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My senior developers have around almost a decade of experience. They are open-minded to whatever THEY believe is good. They also lack interest in general problem solving and are not interested in learning.

There's also an ego problem along with this. I am poor in arguments and discussions therefore, I get easily pushed even in discussions on matters that I have researched thoroughly. This is primarily for the fact that I open the discussion showing that I might not be completely right hoping to get the words heard. In addition, the discussion often gets overturned with my own words echoed back at me, e.g., "that's what I've been telling you!", "so you understand now.". This also means I don't get credit for matters I proposed. Even when casually reviewing, they respond with "yeah yeah, I know", "was gonna do it.", etc.

Their limited horizon of experience and ego issues, I believe, is hurting the projects we work upon. For example, someone with such experience not having learned about symlinks. We do get stuff done, but one will quickly realize that the models have not been structured properly, making the work done less satisfactory. They're not to get the entire blame but the way things are structured it's tough for someone new like me.

We will be working on a new project soon and I have suggested the use for a native-hybrid app stack but have felt that I might regret this decision. I would love to try a lot of new things such as FP in this, but I don't think it is worthwhile to be teaching them this for reasons aforementioned. This might hurt my freedom to experience and try such things.

My questions here are:

  1. How do you deal with individuals that are unwilling to credit you for your proposal?
  2. Do what's best for the job at hand ignoring under-appreciation?

closed as off-topic by Masked Man, gnat, Retired Codger, Michael Grubey, jimm101 Sep 9 '16 at 1:21

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    What's your role in the team? If you are the manager, then you have control. If you're a junior developer, than perhaps it may be worth trying to learn from your seniors. You might find that they are willing to listen if you are :) – Jane S Sep 5 '16 at 4:08
  • @JaneS junior developer, you are correct, during discussions I place my opinions/arguments in doubt with openness to criticism because I intend to learn and improve, but there are certain moments that you are 100% sure of what you're talking about but you end up looking schooled with whatever you just said, not to say they haven't taught me anything, they have, but I hate to lose on arguments that way and even not see your opinions get the consideration sometimes. – Display Name Sep 5 '16 at 4:17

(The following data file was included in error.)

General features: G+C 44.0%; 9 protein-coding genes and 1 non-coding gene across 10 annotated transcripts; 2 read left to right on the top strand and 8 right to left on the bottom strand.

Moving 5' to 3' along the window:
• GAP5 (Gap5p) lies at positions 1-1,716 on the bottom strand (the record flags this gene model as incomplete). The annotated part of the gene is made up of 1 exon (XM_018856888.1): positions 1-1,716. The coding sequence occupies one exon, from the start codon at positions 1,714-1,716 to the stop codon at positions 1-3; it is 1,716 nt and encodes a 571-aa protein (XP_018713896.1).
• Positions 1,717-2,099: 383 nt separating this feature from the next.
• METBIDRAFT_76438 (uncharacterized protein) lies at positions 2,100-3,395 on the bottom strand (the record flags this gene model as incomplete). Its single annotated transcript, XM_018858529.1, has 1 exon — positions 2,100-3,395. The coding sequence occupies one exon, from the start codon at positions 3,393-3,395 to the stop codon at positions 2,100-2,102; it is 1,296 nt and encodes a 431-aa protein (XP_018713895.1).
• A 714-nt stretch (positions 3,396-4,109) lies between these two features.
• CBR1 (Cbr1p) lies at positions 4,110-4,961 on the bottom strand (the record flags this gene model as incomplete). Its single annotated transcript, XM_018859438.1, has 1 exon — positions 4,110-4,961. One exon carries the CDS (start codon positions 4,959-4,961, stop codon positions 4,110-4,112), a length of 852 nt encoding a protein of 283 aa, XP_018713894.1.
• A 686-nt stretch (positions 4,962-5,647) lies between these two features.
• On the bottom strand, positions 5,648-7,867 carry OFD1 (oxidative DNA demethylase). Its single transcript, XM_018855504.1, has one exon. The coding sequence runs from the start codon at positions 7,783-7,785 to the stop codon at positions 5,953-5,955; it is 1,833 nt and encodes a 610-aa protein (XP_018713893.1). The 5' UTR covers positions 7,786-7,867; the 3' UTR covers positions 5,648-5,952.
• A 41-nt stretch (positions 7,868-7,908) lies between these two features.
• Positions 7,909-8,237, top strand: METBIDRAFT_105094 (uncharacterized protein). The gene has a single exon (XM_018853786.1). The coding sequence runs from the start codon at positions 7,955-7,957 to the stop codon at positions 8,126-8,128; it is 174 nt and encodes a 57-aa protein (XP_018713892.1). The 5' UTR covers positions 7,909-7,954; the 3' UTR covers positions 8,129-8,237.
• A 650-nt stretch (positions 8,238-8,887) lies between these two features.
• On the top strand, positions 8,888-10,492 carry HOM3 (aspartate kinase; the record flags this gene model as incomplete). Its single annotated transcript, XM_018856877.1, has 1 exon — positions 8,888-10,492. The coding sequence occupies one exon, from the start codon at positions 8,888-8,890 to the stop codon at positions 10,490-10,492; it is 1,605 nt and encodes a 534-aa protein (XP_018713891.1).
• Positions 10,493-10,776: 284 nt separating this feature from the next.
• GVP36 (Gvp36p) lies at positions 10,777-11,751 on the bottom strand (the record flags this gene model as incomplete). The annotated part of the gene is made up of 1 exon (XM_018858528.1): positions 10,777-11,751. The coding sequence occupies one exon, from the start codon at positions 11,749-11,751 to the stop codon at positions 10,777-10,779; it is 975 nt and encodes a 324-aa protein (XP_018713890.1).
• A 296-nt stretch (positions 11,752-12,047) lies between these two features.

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    How long have you worked there for? What components/sub-projects have you successfully completed during your time there? You may also find that it will take some time for more senior people to respect your professional opinion. – Jane S Sep 5 '16 at 4:26
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    This sounds more like a communications problem than anything else. Perhaps they tell you what you tell them because, in fact, they do already understand it (though they may disagree about its applicability). Remember that even desirable changes may be difficult to adopt in an established code base. – keshlam Sep 5 '16 at 6:49
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    Every framework you add to the set in use adds recruitment, training, and maintenance costs. Ideally, you want to work with a small set that covers what you need. To add a framework, you don't just have to show it is a better choice for the specific program. You have to show it is enough better to outweigh the cost of adding it. Have you been doing that? – Patricia Shanahan Sep 5 '16 at 7:47
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If it ain't broke, don't fix it.

We do get stuff done, but one will quickly realize that the models have not been structured properly, making the work done less satisfactory.

"We do get stuff done" is a very, very good thing.

"Less satisfactory" is hard to evaluate. If you can demonstrate e.g. a significant maintenance cost due to how the models were structured, you may have a case for change. The sort of information that might support making a change would be to show that the next few feature additions or changes would have been simpler and easier to implement with the approach you suggested.

The gain from the proposed change has to outweigh the costs of adding another framework etc.

If, after considering all this, you remain convinced that your proposed changes are justified, pick the one for which you can make the strongest case. Back off for a while from proposing changes, to avoid people ignoring your proposal out of habit. Then present the very strongest, well supported, case you can make for the business benefits of that one change.

There is nothing wrong with wanting to use new languages, frameworks, APIs etc. to keep your skills up to date, but do that on your own time.

  • i would add don't replace something working by trying something new to replace it, only by something else working better. And I don't really agree with the but do that on your own time, you can just have working time dedicated to that on when there is some time. Just don't push new things on a on-going project. just learn it enough to be able to use it right on a project. – Walfrat Sep 6 '16 at 6:40
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As a developer I'll make a rather controversial answer that probably some won't like but here I go.